When you take electomagnectics and study gaussian surfaces, you realize, that a distribution not only of charge but of mass, and other things can be over many different shapes and throughout many objects.
I kind of figured out that long before I learned about Gaussian surfaces. I think everybody figures that out that stuff comes in different shapes .What is your point?
 
  • #24
Dale
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The fact that it works only tells you it works... not why it works. And if you are able to glean why it works... THEN you have something.
But first you have to start with something that works. Your idea simply does not work, as I have shown by counter-example.
 
  • #25
vanesch
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This discussion is getting crazier and crazier. I don't know if Robert talks about some kind of "visualisation" of a mathematical relationship (that's his good right, of course), or if he really thinks that energy is some kind of circle/sphere/whatever kind of surface in physical space, which is so obviously absurd that I don't know what to think of it.
 
  • #26
robert135
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How do you describe a sphere in 2 numbers?

Obviously I am not explaining this well... the first number is the radius... along the xy plane... the other is the radius along the xz plane. whala... you have all you need to create a sphere. If the sphere was solid, it would be a volumetric object like m^3, but since it is hollow... it only is a plane covering the outside of a sphere.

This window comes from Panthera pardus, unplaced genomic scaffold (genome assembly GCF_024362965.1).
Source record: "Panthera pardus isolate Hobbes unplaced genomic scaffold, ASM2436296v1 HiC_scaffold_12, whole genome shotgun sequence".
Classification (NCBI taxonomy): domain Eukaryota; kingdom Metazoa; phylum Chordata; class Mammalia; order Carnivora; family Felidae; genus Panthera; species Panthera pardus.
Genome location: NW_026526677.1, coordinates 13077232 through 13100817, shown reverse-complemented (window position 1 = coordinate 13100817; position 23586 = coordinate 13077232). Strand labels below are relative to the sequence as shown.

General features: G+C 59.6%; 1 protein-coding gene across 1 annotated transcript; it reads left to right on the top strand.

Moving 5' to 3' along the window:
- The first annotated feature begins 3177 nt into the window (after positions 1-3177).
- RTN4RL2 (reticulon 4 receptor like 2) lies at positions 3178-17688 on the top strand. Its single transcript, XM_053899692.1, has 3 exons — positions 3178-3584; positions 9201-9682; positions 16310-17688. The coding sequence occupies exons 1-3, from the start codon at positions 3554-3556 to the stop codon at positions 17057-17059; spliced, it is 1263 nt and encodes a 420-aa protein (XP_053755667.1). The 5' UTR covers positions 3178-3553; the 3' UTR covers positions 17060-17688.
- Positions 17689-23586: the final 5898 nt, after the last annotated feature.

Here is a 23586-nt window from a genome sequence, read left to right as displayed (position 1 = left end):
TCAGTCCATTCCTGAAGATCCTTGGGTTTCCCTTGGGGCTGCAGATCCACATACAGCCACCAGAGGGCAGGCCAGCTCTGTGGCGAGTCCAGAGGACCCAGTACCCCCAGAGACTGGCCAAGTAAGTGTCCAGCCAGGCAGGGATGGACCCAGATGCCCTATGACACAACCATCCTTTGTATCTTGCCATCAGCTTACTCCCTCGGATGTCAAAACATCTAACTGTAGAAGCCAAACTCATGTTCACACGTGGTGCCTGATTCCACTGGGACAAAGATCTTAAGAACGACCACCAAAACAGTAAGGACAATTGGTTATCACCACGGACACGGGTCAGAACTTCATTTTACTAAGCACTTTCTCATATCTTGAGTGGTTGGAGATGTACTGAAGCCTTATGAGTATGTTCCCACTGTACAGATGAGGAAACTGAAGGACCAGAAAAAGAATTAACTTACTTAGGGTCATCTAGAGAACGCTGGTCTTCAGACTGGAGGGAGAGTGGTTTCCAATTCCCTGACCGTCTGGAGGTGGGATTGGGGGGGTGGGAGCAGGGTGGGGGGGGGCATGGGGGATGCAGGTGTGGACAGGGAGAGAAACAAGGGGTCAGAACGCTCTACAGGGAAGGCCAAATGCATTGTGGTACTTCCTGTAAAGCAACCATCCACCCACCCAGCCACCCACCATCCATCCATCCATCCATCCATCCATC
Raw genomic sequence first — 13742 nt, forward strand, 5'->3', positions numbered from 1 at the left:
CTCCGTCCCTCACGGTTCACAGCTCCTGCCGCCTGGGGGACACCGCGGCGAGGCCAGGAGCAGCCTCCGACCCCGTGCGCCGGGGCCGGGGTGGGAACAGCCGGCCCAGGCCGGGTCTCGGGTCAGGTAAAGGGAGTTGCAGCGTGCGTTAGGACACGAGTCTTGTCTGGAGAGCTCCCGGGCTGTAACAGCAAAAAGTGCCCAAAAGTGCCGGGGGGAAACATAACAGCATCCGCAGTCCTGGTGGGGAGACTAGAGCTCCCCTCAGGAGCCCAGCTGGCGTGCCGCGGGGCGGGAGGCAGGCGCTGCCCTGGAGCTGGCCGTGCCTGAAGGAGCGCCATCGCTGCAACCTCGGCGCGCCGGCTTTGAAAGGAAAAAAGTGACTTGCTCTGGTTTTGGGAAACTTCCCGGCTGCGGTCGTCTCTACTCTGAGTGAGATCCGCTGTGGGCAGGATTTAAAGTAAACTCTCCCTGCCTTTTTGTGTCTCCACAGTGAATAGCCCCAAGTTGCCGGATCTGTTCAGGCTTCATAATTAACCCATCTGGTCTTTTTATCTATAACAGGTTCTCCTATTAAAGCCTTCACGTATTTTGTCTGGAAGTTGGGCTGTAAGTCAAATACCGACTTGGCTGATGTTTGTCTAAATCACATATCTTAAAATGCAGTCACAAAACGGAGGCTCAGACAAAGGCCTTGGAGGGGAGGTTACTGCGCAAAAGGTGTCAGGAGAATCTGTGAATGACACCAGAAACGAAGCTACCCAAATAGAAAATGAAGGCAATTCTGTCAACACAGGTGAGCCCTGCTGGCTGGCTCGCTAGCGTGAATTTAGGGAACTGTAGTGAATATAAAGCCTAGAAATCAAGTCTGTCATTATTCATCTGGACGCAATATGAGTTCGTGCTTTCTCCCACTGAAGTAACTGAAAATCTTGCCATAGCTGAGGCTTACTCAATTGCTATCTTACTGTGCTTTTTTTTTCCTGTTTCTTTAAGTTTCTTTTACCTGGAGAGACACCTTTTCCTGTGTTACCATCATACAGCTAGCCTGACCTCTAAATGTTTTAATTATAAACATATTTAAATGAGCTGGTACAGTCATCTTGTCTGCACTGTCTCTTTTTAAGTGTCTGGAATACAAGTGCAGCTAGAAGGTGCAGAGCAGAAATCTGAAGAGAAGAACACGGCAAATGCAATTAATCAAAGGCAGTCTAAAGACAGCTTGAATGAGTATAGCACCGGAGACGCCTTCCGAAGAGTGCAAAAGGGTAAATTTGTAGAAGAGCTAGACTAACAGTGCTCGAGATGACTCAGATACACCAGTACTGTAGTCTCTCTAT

Imagine a basketball or a soccerball for a moment.. when it is created, it is a 2 dimensional plane... or a series of 2 dimensional surfaces... then they are sewed together, then blown up to create a hollow 3 dimensional object (made from a 2 dimensional object(s)) in 3 dimensional space. Seriously, if you cannot understand this... then you are not trying. This is not that hard.

edited... furthermore... as I tried to describe earlier. I am picturing this equation e= mc^2... as a point explosion in space... hence the spherical shape... if it were a directed explosion, it would produce another shape.. but for simplicity, so I could understand the idea, I chose what I assumed would be a simple example. As I said before, the confusion, and the initial point came from the fact that the mass is spread out over the surface of the shape (in this case a sphere) actually as a wave, to who ever mentioned it above, which basically is why it does not have any energy besides at its edge.
 
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  • #27
Studiot
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Nonsense I like to think of my spheres as 3 dimensional

Strictly Robert is correct.